Australian political journalist, ABC presenter and Aboriginal affairs advocate, Stan Grant, is looking forward to leading an important discussion on improving Aboriginal education, training and employment outcomes at the TAFE NSW Bangamalanha Conference in Dubbo.
As keynote speaker, Mr Grant hopes to inspire attendees to share their post-school knowledge, experiences and expertise with a view to facilitating improved results for Aboriginal peoples and communities.
“It is incredibly important to our people to build strong futures based around education and stable employment,” Mr Grant said. “This allows us to break the cycle of neglect and poverty and the inheritance of trauma that so many still struggle with.
“We know that Indigenous people have the worst outcomes in education, employment, health, housing, and the highest rates of imprisonment - I want to focus on how to succeed and how to maintain strong connections to culture and identity.
“When I was growing up educational opportunities were often limited or even denied to my people. My own education was sporadic and disrupted as my family moved from town to town.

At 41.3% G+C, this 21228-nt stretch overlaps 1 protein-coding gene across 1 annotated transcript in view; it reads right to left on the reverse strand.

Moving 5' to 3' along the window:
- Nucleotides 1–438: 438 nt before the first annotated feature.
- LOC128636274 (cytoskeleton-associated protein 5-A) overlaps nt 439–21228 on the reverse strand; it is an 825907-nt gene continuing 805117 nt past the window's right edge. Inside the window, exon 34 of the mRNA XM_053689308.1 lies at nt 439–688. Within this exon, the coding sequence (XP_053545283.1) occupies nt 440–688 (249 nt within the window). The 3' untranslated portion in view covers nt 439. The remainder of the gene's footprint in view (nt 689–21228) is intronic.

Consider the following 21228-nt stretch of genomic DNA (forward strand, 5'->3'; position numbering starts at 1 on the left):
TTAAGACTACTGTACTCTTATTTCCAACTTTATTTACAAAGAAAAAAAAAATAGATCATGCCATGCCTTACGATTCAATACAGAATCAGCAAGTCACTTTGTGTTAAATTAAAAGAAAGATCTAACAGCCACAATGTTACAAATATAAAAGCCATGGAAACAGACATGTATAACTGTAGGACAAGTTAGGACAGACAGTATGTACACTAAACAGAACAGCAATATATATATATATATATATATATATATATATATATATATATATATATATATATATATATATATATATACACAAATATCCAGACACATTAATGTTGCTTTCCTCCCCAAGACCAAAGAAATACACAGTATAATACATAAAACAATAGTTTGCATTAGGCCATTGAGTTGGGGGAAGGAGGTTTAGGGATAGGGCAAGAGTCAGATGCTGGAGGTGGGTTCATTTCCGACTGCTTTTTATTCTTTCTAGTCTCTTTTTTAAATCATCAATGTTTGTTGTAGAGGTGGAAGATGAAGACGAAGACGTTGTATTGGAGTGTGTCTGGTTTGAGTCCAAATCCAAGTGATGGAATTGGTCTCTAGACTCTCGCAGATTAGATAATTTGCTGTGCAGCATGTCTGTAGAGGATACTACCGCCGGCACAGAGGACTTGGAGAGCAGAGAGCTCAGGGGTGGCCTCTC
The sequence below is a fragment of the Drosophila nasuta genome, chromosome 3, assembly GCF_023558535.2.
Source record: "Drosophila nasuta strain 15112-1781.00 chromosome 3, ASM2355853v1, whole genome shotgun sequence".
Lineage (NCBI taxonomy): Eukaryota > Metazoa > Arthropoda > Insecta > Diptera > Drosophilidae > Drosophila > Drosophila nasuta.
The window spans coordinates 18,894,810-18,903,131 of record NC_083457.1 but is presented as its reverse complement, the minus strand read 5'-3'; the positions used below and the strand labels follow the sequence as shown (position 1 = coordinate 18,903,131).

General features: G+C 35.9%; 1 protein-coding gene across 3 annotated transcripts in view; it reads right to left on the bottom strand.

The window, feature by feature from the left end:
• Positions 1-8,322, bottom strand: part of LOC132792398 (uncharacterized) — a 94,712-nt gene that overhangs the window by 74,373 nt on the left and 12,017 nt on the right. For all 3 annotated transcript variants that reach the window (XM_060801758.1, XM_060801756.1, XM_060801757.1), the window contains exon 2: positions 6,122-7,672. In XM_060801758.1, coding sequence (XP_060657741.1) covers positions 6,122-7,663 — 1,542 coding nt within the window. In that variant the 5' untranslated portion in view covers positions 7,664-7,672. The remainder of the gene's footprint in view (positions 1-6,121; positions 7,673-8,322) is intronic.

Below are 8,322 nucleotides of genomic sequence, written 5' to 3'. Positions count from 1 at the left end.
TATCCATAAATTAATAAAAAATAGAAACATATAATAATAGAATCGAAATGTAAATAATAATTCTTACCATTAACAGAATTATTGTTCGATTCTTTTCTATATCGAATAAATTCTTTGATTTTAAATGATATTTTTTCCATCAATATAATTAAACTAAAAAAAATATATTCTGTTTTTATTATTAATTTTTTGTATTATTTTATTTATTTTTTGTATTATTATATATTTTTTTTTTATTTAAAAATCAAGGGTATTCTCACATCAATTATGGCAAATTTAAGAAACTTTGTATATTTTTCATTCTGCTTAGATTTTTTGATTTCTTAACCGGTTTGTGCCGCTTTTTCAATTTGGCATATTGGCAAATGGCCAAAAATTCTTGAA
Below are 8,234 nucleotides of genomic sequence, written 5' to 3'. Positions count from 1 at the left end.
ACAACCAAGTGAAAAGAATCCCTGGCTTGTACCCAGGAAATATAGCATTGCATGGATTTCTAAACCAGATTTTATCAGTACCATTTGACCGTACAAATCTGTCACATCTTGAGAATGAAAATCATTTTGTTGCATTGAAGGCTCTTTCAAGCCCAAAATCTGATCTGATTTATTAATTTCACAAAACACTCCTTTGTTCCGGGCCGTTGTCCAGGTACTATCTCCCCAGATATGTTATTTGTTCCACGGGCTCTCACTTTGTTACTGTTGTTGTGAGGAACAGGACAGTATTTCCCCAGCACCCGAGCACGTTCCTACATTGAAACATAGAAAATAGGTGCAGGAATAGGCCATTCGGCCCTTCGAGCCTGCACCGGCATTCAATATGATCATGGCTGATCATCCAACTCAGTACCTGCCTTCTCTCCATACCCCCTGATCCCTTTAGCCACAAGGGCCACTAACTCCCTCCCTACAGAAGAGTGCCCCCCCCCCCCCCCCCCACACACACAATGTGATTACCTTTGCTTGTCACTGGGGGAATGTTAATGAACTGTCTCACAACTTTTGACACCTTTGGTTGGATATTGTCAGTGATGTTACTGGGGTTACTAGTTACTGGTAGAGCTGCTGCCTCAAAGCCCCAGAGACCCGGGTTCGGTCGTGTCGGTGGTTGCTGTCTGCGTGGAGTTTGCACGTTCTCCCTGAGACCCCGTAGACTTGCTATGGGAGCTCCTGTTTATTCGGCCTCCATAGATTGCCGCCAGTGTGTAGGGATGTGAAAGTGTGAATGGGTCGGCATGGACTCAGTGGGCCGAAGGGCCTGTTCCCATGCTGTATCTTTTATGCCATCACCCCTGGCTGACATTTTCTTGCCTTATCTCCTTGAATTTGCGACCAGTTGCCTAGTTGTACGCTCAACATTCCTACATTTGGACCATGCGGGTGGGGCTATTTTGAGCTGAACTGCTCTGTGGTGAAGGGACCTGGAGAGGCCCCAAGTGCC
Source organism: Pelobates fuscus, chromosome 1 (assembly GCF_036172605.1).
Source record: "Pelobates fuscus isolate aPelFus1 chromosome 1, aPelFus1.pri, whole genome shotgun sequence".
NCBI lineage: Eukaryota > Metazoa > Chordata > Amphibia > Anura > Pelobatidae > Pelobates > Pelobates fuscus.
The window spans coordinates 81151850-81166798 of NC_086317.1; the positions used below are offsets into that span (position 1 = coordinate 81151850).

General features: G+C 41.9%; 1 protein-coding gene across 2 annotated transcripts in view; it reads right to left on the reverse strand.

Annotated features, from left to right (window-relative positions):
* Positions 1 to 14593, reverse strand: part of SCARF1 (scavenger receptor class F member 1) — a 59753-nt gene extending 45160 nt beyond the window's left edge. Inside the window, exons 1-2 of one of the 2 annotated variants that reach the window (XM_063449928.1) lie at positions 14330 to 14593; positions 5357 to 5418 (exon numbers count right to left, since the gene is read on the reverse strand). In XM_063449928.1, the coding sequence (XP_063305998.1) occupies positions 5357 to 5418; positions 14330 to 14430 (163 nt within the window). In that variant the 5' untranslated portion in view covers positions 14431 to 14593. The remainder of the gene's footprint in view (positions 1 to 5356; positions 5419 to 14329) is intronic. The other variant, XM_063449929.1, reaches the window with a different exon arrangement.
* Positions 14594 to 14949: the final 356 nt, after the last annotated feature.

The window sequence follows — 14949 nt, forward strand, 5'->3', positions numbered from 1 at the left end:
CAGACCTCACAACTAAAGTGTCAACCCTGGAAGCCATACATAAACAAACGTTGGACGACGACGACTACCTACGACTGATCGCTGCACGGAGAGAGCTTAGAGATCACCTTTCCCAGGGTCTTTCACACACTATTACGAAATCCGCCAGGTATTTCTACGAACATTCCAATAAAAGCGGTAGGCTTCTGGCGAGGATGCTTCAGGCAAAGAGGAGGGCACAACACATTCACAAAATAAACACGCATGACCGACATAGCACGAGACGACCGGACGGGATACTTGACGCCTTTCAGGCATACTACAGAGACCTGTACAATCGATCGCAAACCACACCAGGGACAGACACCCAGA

“In the past two decades we have seen a mini revolution where the number of Indigenous people in tertiary and post secondary education has exploded. It’s great to see Indigenous people are seizing new opportunities in vocational training at TAFE NSW.
“I’m incredibly excited to be a part of this conference. Apart from anything it is a chance to be back on my ancestral country. I have deep Wiradjuri roots and many of my family come from around the Dubbo region.
“My father wrote the first Wiradjuri language dictionary and education has always been an incredibly high priority for my family.”
TAFE NSW Regional General Manager Kate Baxter said Mr Grant will headline a star-studded line-up of speakers, including celebrity chef Mark ‘The Black Olive’, NSW Deputy Ombudsman (Aboriginal Programs) Danny Lester, University of Canberra Dean, Aboriginal and Torres Strait Islander Professor Peter Radoll, and Aboriginal Education and Communities Educational Services Executive Director Michele Hall.
“TAFE NSW is Australia’s leading training provider and we’re very proud that we have been able to gather so many wonderful, inspirational Aboriginal speakers for the conference,” Ms Baxter said.
“Bangamalanha is Wiradjuri for share with each other – we’re looking forward to these high profile Aboriginal affairs advocates joining with participants to share stories of successful programs, approaches and most importantly, help deliver positive outcomes for Aboriginal peoples.”
The Bangamalanha Conference will be held from September 10-12 in Dubbo. For information or tickets, visit https://www.tafensw.edu.au/bangamalanha